"We Remember" Booklet 2006
I never knew my grandfather. He
died in 1917. The record says “Killed in Action” - but
then in the deep and cloying mud of Ypres, old Wipers, you never
know. However he died I hope it was swift. The conditions were
I started doing my family history
and amongst all the relatives in the old posed photos, there he
was, in his uniform, with his wife and a little boy looking a
bit dour with his centre parting. I think I would! That little
boy was my father. Sadly he’s gone now too, in 1975.
have always been “bits” lying around: my grandfather’s medal
ribbons in a small brown envelope, a big round bronze plaque
with his name on it, and an old letter from the grandly named
Imperial War Graves Commission. And there was a ring. Well, not
really a ring – half a ring. It’s probably not worth much, and
it’s a bit discoloured.
In 1986, I wrote to the
Commonwealth War Graves Commission to find out what I could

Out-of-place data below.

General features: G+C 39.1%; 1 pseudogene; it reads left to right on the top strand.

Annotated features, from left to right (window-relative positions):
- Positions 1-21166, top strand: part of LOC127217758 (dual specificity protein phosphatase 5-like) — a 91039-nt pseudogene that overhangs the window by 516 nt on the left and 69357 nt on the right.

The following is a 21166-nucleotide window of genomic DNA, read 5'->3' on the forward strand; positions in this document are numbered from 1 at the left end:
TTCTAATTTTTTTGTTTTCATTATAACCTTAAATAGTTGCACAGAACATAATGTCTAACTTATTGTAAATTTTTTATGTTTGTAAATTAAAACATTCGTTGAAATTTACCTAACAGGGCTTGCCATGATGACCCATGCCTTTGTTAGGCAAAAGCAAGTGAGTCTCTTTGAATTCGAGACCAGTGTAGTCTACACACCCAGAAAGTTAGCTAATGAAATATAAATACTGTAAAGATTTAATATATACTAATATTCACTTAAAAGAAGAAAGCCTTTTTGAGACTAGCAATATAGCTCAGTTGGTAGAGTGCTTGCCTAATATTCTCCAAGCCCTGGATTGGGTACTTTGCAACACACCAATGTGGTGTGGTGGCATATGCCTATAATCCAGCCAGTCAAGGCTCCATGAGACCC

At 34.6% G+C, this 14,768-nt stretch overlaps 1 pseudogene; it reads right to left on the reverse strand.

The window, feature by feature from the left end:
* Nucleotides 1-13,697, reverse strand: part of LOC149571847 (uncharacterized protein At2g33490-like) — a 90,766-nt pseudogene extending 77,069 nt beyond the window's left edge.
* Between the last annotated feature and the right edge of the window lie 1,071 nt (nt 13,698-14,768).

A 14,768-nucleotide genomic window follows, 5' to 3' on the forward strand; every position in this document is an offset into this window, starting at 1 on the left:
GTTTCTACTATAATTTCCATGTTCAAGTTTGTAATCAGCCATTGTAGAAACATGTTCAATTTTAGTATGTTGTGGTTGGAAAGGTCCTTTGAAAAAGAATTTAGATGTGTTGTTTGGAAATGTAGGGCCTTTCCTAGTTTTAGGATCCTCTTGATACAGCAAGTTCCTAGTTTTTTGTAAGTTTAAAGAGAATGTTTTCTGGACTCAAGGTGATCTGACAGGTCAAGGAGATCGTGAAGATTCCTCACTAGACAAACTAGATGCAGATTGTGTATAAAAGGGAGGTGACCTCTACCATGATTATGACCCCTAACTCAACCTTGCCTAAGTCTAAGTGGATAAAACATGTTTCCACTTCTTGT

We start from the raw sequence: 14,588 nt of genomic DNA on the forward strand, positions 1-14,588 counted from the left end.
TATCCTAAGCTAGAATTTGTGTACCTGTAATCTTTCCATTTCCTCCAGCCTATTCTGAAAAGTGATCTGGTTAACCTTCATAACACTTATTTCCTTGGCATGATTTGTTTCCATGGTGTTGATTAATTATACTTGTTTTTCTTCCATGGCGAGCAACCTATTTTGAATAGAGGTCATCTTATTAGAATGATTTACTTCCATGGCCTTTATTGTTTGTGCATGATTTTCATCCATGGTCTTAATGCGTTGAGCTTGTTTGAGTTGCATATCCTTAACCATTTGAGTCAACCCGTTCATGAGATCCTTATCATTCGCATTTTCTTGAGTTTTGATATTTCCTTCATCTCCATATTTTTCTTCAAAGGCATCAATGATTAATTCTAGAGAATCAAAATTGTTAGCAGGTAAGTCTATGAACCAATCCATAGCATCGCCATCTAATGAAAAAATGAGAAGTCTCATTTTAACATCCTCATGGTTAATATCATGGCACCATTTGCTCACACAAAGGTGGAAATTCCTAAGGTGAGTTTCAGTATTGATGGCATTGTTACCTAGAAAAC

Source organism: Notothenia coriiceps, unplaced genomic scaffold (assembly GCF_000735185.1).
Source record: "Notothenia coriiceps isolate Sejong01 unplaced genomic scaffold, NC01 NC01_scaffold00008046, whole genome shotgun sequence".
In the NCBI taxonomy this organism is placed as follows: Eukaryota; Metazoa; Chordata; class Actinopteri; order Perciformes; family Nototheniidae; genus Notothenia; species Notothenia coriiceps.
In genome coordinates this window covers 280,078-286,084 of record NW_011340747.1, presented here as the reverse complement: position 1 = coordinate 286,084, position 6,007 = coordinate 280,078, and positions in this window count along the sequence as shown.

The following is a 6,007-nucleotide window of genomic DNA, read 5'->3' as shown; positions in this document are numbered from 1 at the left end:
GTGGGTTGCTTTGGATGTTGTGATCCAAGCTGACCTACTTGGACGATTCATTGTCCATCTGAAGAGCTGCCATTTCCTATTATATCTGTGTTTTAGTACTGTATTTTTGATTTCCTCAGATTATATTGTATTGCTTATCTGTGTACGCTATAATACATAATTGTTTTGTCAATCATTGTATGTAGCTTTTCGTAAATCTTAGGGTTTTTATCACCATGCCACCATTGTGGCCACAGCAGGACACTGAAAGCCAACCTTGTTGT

about a grave. Private George Bates, they said, G/16787,
“A” Company 1st Battalion Royal West Kent
Regiment. Died on 3 October 1917, age 32. Buried in Plot 13, Row
A, Grave 19 in Bedford House Cemetery, Enclosure No 4,
So, I thought that I should go to
Zillebeke and see his grave. The grave of my father’s
Dad once suggested going over to find it, but it was in the days
when the continent was a world away and foreign. Not going then
has grieved me ever since, because, inscribed on the gravestone
is “Until the dawn breaks, from his wife and son Leslie”.
Leslie, my father, never saw it, never knew that his mother,
George’s wife, had asked that this should be written there.
The old war graves letter says
the half ring, with its initials GB, was sent to my grandmother
to confirm that they had found George’s remains. It was cut from
his finger as he lay. I have that ring. I put that half-ring on
my finger and find that he had thin fingers. There is more to
this story. But laying that ring on my finger now, I feel that I
know him a lot better.
George, Amelia, and Leslie Bates
the half ring